Learning to Read Phase 1: Pretend Reading

Kobi_Learning to Read Guide_Pretend Reading
Pretend Reading is the initial stage of the learning to read process. Find out what to expect, get fun exercises, and an executable plan.

Article Structure
The article is separated into four parts. The theory, possible issues for struggling readers, the recommended exercises, and an executable plan.

Feel free to skip to any of the parts that you are interested in or read the whole article.

Skip to:
Possible Issues
Recommended Exercises
Executable Plan


Learning to read is important because we interact with the world through the written word. A LOT. Writing emails, Facebook posts, reading instructions, sending text messages, or even just seeing a sign when driving to a new destination. A lot of our daily interactions are based on the written word.

Reading is also a very good predictor for academic success, according to Michigan State University. Yet less and less time is spent reading and teaching our kids to read. We are letting our kids jump straight to YouTube and TikTok videos.

Did you know, only 25% of children learn to read without any difficulties? That means 3 in 4 kids are left with some kind of issues when learning to read. The following guide was written for parents of these 3 in 4 kids.

The following article is the first in the series of four articles.

Phase 1: Pretend Reading (Kids aged 6 months – 6 years)
Phase 2: Learning Phonics (Kids aged 5 – 7)
Phase 3: Blending (Kids aged 5 – 7)
Phase 4: Reading (Kids aged 8+)

Phase One of Learning to Read:
Pretend Reading

Pretend Reading is the initial stage of the reading process. During this first phase, children are getting familiar with sounds, simple words, images, and other concepts related to reading. They can recognize these concepts from stories, previously read to them. Through these concepts, they get a first feel for the world around them and how language, letters, words, and images work together in order to create a story.

Children get their first feel for the world around them through images, words, and letters.

What your child needs to understand

The aim of this phase is to prepare your kid for the learning to read process. The goal is to familiarize the kid with concepts, such as letters, words, sounds, and images, that they will need during the learning process. Children should be able to ‘play’ with sounds and letters. Experts call this ‘phonological awareness’. Ideally, children learn these concepts through fun activities that they cherish for the rest of their lives. 

Additionally, children are encouraged to develop their graphomotor skills. These are essential skills required for reading and writing. The skills allow children to see the word and assign the meaning to it, as well as find the dexterity to hold a pencil and write something on a piece of paper.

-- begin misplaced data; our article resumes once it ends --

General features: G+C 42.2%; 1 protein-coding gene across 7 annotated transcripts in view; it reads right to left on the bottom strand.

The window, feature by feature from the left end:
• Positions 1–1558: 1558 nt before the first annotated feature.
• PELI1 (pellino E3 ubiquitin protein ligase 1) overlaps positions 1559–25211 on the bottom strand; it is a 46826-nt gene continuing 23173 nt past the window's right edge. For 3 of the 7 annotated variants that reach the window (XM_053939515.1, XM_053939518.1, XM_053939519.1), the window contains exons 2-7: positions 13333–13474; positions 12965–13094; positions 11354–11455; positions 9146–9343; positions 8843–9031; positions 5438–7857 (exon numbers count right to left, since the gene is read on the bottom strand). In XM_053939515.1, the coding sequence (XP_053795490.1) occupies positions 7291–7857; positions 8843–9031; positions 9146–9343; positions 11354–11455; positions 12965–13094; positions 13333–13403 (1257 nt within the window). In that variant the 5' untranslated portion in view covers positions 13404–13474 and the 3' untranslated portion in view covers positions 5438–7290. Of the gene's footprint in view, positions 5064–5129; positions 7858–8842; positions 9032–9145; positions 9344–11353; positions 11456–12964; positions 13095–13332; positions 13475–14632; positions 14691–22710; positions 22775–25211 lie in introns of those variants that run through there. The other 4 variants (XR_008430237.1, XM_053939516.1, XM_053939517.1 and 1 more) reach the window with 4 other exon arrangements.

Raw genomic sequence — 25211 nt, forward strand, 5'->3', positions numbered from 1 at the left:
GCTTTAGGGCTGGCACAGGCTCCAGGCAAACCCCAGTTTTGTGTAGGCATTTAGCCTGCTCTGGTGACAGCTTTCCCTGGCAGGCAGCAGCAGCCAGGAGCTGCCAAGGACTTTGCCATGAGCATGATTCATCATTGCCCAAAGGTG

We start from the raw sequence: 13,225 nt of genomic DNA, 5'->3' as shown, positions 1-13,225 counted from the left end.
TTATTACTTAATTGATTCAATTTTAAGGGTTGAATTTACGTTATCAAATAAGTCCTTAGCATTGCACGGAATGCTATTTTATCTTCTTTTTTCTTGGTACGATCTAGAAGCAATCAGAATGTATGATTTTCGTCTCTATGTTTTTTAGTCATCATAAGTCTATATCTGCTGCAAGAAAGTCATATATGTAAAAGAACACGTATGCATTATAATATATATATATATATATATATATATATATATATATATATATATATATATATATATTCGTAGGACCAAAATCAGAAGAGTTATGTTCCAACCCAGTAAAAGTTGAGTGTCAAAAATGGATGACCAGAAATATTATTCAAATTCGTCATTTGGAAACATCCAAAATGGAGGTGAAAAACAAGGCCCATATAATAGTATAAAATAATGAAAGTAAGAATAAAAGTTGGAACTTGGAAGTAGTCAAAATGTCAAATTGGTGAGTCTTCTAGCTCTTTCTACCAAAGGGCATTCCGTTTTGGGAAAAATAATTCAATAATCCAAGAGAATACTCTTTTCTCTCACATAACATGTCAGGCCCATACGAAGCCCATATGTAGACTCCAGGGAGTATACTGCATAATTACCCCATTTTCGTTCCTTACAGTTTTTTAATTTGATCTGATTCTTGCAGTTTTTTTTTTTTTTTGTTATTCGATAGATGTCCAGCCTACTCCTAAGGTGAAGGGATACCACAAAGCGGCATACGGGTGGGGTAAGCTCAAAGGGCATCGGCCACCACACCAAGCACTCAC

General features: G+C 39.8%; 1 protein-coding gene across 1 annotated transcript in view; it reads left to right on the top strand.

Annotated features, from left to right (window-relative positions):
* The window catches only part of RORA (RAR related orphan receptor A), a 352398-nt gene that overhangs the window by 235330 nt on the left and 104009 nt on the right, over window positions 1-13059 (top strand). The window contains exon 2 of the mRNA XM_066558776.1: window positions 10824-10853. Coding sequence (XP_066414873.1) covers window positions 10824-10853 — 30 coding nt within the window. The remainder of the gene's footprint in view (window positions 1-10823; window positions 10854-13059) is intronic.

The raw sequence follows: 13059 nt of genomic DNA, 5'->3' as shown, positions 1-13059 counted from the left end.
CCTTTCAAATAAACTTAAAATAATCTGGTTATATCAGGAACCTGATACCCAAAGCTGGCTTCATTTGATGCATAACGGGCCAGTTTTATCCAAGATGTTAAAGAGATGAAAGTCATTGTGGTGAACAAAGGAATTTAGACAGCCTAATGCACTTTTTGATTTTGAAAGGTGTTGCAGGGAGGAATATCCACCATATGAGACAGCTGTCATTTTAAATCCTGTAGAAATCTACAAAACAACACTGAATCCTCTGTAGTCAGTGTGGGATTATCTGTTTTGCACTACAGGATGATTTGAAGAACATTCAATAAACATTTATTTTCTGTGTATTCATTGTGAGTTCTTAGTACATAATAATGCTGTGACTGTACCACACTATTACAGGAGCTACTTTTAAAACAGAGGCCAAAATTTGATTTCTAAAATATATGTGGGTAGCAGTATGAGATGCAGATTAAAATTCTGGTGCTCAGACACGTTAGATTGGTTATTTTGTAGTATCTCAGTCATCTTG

Did you know: 76% of adults claim, thinking about reading with their parents brings back happy childhood memories

The goal of this phase of learning to read is not just to teach your kid about letters and words, but to develop their graphomotor skills and show them that learning and reading can be fun, exciting, and fulfilling.

Possible issues for struggling readers

Some children may face certain difficulties during this phase. This is nothing to be alarmed about, but these issues may indicate the child will struggle to learn to read in school. All that means is that he or she will require more practice and a more creative approach to reading practice in order to become a fluent reader. Be attentive to these signs:

– Child has difficulties pronouncing words, i.e., debroom instead of bedroom, park slug instead of spark plug
– Child is slow to add new words to his vocabulary
– Child is unable to recall the correct word when asked
– Child has difficulties with rhymes
– Child has trouble learning the alphabet, numbers, days of the week, colors, shapes, how to spell and write his or her name

As written above, these difficulties are nothing to be alarmed about, but it is good to be prepared if your child has issues, so you can react proactively and help your kid on the path to becoming an avid reader.

How to react to reading issues

Children affected by dyslexia or similar issues should get extra help as soon as possible. This greatly increases the chances of a child successfully learning to read in primary school. It also lowers the risk of poorer academic results in the future. 

As a parent, there are several things you can do to maximize the chances of success:

  • Address the problem
    If you notice the above-mentioned issues, take your child to their doctor so they are aware of the issues. This will help the doctor assess the situation and act proactively.
  • Read aloud to your kid
    Try to take as much time as possible to read to your child. This helps them get familiarized with the concepts of letters, words, images. It also provides a happy memory for your child, showing them that reading can be a fun family experience.
  • Work with the kindergarten
    If your kid is in kindergarten, explain the problems to their teacher. Kindergarten workers are sometimes trained for these situations and can provide the necessary help or at least recommend someone who can.
  • Create a plan and stick to it
    Create a reading plan and execute it. Below you can find useful exercises, as well as an executable plan. Adjust it according to your needs and start reading with your child.

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Recommended exercises

Reading With Your Kid

Helps with: Getting familiar with reading concepts

One of the best, cheapest, and most fun activities you can do to prepare your child for the learning development is to read with and to your kid. It works because it ticks all the previously mentioned boxes: It teaches the kid about different concepts (such as letters, words, images) AND it is a fun activity that your kid will cherish for the rest of their life.

Reading with your kid can be like an advertisement for reading. It shows the kid that reading can be beautiful, which makes them eager to dive into the fabulous world of stories.

The best thing about the activity is that you can start very early in the child’s life. Show an infant the images in a book and say aloud names of objects when pointing at them. You can then progress to reading stories to them. This stimulates the development of imagination and teaches them about the world around them. It also helps them develop language and listening skills, and shows them there is a correlation between a written and spoken word.

Recommended Reading

In the early stages of a child’s learning development, you are going to be the one doing the reading. The child will be listening to you, reacting to certain words and pictures. Find a book you enjoyed as a kid and pass the experience to your child. Any book will do, but books with very simple words, colorful images, and repeating objects can capture the child’s attention for longer periods of time. Here are some examples: